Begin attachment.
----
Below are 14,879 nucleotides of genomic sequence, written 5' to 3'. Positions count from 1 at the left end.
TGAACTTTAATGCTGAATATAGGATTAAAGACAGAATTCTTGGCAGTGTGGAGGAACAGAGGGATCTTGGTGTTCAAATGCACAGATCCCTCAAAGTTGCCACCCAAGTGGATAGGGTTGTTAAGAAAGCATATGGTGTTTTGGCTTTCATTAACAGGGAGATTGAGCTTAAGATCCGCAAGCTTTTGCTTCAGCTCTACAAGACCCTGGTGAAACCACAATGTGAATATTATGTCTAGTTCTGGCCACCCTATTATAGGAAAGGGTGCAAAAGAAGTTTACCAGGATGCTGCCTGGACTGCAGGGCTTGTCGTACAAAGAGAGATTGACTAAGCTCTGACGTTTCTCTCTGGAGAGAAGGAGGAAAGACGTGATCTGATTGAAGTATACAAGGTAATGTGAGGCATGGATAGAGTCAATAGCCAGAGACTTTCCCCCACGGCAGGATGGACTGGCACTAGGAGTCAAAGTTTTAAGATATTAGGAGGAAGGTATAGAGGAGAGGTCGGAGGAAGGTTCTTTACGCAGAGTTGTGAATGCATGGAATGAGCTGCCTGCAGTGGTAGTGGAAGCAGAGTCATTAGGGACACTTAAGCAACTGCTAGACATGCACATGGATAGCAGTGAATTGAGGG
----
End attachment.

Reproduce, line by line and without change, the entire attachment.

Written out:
Below are 14,879 nucleotides of genomic sequence, written 5' to 3'. Positions count from 1 at the left end.
TGAACTTTAATGCTGAATATAGGATTAAAGACAGAATTCTTGGCAGTGTGGAGGAACAGAGGGATCTTGGTGTTCAAATGCACAGATCCCTCAAAGTTGCCACCCAAGTGGATAGGGTTGTTAAGAAAGCATATGGTGTTTTGGCTTTCATTAACAGGGAGATTGAGCTTAAGATCCGCAAGCTTTTGCTTCAGCTCTACAAGACCCTGGTGAAACCACAATGTGAATATTATGTCTAGTTCTGGCCACCCTATTATAGGAAAGGGTGCAAAAGAAGTTTACCAGGATGCTGCCTGGACTGCAGGGCTTGTCGTACAAAGAGAGATTGACTAAGCTCTGACGTTTCTCTCTGGAGAGAAGGAGGAAAGACGTGATCTGATTGAAGTATACAAGGTAATGTGAGGCATGGATAGAGTCAATAGCCAGAGACTTTCCCCCACGGCAGGATGGACTGGCACTAGGAGTCAAAGTTTTAAGATATTAGGAGGAAGGTATAGAGGAGAGGTCGGAGGAAGGTTCTTTACGCAGAGTTGTGAATGCATGGAATGAGCTGCCTGCAGTGGTAGTGGAAGCAGAGTCATTAGGGACACTTAAGCAACTGCTAGACATGCACATGGATAGCAGTGAATTGAGGG